To: Interested Parties

From: Marge Baker, People For the American Way

Date: February 10, 2012

Re: Why is the Senate GOP Filibustering the First Cuban American Nominee to the Eleventh Circuit Court, Florida’s Adalberto José Jordán?

Florida District Court Judge Adalberto José Jordán has been waiting four months for the U.S. Senate to approve his nomination to the Eleventh Circuit Court of Appeals. On Monday, the Senate will hold a vote to break the Republican filibuster of Jordán’s nomination, a step that is traditionally taken only when the minority party has significant objections to the nominee’s qualifications.

So why is the GOP filibustering Jordán?

They have stated no reason, which leads to the natural conclusion that stalling Jordán’s nomination is just part of their larger effort to create gridlock in Washington. In the process, they have kept a highly-qualified jurist – one who is wholeheartedly supported by both Florida senators, including GOP Sen. Marco Rubio – from becoming the Eleventh Circuit’s first Cuban American judge and filling an urgent vacancy in the federal courts.

In October, Sen. Rubio praised Jordán to the Judiciary Committee, saying, "I think his experience and his resume will speak for itself. ... As a community, we're very proud of Judge Jordán's nomination and we look forward to his appointment."

Jordán immigrated from Cuba when he was six and is the quintessential American success story. After graduating from the University of Miami Law School, Jordán clerked for Supreme Court Justice Sandra Day O’Connor and became a federal prosecutor. Since 1999, he has served ably as a federal district court judge in Miami, where he has presided over nearly 200 trials on a wide range of civil and criminal matters.

He received the highest possible rating from the American Bar Association and the Judiciary Committee members who reviewed his record agreed, voting unanimously to advance his nomination.

If confirmed, Jordán would become the first Cuban American to sit on the Eleventh Circuit Court of Appeals, which covers Florida, Georgia and Alabama. What’s more, the Eleventh Circuit desperately needs this vacancy filled, so much so that the Administrative Office of the United States Court has formally declared it a judicial emergency. In other words, there are so many cases and so few judges that Floridians, Georgians and Alabamans are facing unnecessary delays as they seek their day in court.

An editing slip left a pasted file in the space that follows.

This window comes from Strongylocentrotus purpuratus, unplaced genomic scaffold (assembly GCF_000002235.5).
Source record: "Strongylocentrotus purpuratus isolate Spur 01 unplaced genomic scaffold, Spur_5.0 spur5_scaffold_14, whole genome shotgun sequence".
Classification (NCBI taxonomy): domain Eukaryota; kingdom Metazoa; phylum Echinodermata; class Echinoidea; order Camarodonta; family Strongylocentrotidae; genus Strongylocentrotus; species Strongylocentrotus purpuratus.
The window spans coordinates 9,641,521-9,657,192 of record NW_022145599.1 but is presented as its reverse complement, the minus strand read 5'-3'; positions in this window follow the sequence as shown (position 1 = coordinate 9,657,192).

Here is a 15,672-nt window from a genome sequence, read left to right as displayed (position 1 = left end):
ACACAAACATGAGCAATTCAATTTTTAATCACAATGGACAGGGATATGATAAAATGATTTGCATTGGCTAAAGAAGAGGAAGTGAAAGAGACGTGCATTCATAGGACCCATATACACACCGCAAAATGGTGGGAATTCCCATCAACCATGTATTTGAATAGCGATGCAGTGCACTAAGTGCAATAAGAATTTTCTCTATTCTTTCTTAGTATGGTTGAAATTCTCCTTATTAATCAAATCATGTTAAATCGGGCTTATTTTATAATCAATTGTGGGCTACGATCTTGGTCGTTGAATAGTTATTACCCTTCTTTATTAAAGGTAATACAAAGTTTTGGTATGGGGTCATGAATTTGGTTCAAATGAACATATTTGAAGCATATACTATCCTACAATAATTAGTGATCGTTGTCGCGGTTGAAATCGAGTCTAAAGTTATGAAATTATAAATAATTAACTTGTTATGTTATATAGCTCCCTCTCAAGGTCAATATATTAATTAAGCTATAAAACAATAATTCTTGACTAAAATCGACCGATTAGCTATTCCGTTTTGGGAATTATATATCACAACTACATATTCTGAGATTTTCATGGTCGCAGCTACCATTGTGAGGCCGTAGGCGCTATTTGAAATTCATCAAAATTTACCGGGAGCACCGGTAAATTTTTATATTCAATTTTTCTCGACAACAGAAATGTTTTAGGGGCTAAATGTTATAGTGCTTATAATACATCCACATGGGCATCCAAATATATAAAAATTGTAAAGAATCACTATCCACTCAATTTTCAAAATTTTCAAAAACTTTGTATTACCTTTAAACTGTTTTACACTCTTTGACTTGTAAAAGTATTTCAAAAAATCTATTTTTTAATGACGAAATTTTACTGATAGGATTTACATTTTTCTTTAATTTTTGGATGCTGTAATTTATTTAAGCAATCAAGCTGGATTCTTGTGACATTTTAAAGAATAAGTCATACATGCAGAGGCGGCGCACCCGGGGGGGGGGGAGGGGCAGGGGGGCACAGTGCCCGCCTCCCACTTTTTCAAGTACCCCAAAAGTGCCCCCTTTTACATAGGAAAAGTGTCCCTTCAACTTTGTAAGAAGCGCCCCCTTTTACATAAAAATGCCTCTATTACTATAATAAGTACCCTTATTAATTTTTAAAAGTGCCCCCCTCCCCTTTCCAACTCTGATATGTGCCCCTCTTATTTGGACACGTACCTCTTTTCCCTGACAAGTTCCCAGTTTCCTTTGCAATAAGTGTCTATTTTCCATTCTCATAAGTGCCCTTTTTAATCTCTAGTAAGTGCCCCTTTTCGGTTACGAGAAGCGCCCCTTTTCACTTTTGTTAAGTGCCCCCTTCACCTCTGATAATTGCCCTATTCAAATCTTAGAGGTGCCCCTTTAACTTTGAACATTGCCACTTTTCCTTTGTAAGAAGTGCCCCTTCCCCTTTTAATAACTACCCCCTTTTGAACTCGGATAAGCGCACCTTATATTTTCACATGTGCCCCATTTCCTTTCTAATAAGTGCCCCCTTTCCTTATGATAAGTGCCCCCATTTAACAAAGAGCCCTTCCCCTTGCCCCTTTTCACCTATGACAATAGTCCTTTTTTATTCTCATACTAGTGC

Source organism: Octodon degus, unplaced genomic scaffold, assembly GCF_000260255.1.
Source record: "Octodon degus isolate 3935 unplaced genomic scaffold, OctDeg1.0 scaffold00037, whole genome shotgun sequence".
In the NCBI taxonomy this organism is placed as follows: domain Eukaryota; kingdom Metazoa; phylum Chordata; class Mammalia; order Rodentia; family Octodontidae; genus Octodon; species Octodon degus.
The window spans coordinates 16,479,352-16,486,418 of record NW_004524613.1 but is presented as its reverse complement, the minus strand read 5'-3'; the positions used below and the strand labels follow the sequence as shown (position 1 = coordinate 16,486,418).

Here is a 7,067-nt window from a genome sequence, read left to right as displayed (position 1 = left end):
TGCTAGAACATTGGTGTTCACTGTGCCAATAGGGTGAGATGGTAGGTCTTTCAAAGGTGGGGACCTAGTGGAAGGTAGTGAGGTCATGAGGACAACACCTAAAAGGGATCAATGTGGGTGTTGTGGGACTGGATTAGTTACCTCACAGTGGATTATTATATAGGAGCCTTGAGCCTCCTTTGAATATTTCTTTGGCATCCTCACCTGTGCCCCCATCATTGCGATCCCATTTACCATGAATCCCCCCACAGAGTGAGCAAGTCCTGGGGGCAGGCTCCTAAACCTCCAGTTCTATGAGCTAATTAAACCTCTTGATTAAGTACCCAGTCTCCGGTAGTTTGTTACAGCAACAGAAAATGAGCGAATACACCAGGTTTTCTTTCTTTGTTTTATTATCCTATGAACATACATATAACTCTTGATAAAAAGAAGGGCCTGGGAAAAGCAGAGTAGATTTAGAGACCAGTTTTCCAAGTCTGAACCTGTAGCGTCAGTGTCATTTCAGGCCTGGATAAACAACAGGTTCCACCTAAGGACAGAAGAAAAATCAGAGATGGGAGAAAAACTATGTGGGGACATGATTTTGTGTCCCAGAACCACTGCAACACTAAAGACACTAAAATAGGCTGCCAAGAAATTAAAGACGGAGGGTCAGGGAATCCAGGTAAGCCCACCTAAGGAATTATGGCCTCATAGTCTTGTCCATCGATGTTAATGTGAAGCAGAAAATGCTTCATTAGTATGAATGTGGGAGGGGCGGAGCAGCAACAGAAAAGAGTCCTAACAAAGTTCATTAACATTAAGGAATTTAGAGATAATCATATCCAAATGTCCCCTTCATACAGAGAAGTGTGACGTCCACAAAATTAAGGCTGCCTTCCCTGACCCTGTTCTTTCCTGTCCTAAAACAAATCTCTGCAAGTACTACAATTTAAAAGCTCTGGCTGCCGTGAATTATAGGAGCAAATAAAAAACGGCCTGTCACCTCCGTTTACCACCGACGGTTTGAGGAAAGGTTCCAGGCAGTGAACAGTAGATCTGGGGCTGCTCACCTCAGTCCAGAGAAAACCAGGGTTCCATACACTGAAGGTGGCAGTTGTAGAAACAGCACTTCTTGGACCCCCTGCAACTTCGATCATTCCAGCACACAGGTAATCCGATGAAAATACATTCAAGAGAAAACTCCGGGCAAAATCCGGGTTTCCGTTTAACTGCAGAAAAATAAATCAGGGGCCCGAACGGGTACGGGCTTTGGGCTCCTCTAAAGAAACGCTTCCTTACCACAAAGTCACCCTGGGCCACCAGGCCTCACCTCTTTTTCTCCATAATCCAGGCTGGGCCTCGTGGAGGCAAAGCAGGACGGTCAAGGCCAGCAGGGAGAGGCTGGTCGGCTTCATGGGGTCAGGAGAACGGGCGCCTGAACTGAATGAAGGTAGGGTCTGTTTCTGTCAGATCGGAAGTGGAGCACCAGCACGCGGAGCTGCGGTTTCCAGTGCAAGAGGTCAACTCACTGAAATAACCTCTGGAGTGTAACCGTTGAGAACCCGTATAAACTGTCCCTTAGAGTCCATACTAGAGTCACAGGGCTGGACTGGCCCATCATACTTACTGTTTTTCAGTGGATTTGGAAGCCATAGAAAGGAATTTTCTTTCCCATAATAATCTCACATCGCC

Jordán’s nomination has been languishing on the Senate floor since October 13. That was four months ago. Republicans have absolutely no excuse for this latest obstruction and should allow a simple up-or-down vote on his nomination, as well as the 17 others still awaiting votes.

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PFAW Praises President's Call for End to Nominations Obstruction

In his State of the Union address tonight, President Obama called for an end to the unprecedented obstruction of judicial and executive branch nominees.

Ohio Groups Meet with White House to Discuss Deepening Crisis in the Courts, Judicial Nominations

Cleveland, Ohio – Representatives from over a dozen Ohio social justice, legal and community action organizations from every part of the state participated in a conference call with White House staff today to discuss growing concern about the ongoing crisis in the federal courts.

Senate GOP Again Moves Goalposts on Judicial Nominees, Leaves 21 Unconfirmed at End of Session